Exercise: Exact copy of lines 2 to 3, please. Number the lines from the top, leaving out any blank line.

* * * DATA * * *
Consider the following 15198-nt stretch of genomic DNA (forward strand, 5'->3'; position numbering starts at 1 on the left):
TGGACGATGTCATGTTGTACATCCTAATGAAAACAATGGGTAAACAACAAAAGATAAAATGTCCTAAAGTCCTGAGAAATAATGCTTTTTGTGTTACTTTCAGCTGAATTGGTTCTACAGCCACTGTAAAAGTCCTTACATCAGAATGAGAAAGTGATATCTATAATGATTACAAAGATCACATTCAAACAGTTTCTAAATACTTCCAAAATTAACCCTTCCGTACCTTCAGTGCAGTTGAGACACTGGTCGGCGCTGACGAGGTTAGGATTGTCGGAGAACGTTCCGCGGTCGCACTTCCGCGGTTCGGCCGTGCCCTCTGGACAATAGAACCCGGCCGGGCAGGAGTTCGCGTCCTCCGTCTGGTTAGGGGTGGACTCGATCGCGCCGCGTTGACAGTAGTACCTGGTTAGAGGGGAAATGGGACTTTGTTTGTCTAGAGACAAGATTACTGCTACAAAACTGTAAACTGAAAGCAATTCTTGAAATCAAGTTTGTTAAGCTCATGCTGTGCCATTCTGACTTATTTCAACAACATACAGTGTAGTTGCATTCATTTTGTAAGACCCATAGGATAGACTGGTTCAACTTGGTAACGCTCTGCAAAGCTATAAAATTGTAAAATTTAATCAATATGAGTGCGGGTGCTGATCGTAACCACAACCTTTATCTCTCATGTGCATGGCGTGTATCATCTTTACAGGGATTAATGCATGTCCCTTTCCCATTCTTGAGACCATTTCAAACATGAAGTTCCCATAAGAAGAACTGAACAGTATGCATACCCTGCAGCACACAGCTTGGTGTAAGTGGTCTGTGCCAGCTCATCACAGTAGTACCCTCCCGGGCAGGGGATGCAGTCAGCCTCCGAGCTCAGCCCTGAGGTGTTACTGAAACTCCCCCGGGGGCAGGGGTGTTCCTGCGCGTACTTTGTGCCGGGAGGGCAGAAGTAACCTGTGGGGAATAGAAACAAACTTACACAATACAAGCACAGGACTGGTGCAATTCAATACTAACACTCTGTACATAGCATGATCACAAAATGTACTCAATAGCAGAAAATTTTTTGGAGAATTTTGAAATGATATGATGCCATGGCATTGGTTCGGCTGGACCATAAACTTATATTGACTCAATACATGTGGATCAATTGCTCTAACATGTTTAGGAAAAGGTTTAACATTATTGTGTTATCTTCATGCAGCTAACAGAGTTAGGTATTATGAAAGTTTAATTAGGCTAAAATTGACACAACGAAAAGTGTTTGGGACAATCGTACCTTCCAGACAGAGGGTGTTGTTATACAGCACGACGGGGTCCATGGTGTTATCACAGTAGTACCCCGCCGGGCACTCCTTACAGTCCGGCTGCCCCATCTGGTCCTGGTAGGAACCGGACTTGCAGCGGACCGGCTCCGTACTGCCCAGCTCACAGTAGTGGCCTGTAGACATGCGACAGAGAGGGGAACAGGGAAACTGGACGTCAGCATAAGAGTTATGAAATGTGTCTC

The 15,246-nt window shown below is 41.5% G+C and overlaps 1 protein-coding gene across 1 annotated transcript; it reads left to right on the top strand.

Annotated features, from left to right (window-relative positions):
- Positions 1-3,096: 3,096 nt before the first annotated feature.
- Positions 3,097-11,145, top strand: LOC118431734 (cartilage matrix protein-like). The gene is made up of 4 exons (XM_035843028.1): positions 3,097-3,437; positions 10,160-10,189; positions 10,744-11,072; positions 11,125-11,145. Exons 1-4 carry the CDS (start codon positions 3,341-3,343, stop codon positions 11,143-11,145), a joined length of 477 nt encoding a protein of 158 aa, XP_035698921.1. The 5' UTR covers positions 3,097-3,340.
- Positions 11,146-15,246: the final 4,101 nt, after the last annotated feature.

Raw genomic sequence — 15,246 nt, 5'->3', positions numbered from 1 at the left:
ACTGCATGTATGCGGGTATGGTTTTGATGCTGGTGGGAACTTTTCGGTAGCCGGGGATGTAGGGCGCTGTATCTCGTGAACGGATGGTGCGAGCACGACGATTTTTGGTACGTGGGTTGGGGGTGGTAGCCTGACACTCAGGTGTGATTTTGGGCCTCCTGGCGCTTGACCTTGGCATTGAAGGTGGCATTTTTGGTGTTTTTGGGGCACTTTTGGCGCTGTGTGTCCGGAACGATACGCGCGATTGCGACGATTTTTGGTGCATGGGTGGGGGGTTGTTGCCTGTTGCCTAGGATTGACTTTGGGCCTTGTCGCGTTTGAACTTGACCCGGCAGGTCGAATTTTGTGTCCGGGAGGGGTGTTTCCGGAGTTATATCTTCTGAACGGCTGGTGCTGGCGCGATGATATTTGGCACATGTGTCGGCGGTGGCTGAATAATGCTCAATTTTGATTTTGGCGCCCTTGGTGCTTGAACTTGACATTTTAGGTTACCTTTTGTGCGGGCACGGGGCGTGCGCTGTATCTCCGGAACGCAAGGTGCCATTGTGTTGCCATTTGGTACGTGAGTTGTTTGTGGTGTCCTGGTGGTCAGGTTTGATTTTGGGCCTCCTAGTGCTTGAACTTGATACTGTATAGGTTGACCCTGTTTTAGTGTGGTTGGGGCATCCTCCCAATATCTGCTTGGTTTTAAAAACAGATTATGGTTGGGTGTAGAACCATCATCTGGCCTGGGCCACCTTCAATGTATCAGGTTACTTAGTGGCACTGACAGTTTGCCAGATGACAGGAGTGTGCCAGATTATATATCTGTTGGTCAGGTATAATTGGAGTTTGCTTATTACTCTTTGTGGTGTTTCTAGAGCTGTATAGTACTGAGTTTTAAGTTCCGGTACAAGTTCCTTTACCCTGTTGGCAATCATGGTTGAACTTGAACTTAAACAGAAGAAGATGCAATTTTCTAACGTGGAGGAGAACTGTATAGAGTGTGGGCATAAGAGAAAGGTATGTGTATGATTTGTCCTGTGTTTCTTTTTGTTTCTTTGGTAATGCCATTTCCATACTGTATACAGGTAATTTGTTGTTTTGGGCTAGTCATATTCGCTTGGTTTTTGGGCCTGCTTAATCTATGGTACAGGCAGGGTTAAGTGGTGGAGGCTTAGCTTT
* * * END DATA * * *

TGGACGATGTCATGTTGTACATCCTAATGAAAACAATGGGTAAACAACAAAAGATAAAATGTCCTAAAGTCCTGAGAAATAATGCTTTTTGTGTTACTTTCAGCTGAATTGGTTCTACAGCCACTGTAAAAGTCCTTACATCAGAATGAGAAAGTGATATCTATAATGATTACAAAGATCACATTCAAACAGTTTCTAAATACTTCCAAAATTAACCCTTCCGTACCTTCAGTGCAGTTGAGACACTGGTCGGCGCTGACGAGGTTAGGATTGTCGGAGAACGTTCCGCGGTCGCACTTCCGCGGTTCGGCCGTGCCCTCTGGACAATAGAACCCGGCCGGGCAGGAGTTCGCGTCCTCCGTCTGGTTAGGGGTGGACTCGATCGCGCCGCGTTGACAGTAGTACCTGGTTAGAGGGGAAATGGGACTTTGTTTGTCTAGAGACAAGATTACTGCTACAAAACTGTAAACTGAAAGCAATTCTTGAAATCAAGTTTGTTAAGCTCATGCTGTGCCATTCTGACTTATTTCAACAACATACAGTGTAGTTGCATTCATTTTGTAAGACCCATAGGATAGACTGGTTCAACTTGGTAACGCTCTGCAAAGCTATAAAATTGTAAAATTTAATCAATATGAGTGCGGGTGCTGATCGTAACCACAACCTTTATCTCTCATGTGCATGGCGTGTATCATCTTTACAGGGATTAATGCATGTCCCTTTCCCATTCTTGAGACCATTTCAAACATGAAGTTCCCATAAGAAGAACTGAACAGTATGCATACCCTGCAGCACACAGCTTGGTGTAAGTGGTCTGTGCCAGCTCATCACAGTAGTACCCTCCCGGGCAGGGGATGCAGTCAGCCTCCGAGCTCAGCCCTGAGGTGTTACTGAAACTCCCCCGGGGGCAGGGGTGTTCCTGCGCGTACTTTGTGCCGGGAGGGCAGAAGTAACCTGTGGGGAATAGAAACAAACTTACACAATACAAGCACAGGACTGGTGCAATTCAATACTAACACTCTGTACATAGCATGATCACAAAATGTACTCAATAGCAGAAAATTTTTTGGAGAATTTTGAAATGATATGATGCCATGGCATTGGTTCGGCTGGACCATAAACTTATATTGACTCAATACATGTGGATCAATTGCTCTAACATGTTTAGGAAAAGGTTTAACATTATTGTGTTATCTTCATGCAGCTAACAGAGTTAGGTATTATGAAAGTTTAATTAGGCTAAAATTGACACAACGAAAAGTGTTTGGGACAATCGTACCTTCCAGACAGAGGGTGTTGTTATACAGCACGACGGGGTCCATGGTGTTATCACAGTAGTACCCCGCCGGGCACTCCTTACAGTCCGGCTGCCCCATCTGGTCCTGGTAGGAACCGGACTTGCAGCGGACCGGCTCCGTACTGCCCAGCTCACAGTAGTGGCCTGTAGACATGCGACAGAGAGGGGAACAGGGAAACTGGACGTCAGCATAAGAGTTATGAAATGTGTCTC

The 15,246-nt window shown below is 41.5% G+C and overlaps 1 protein-coding gene across 1 annotated transcript; it reads left to right on the top strand.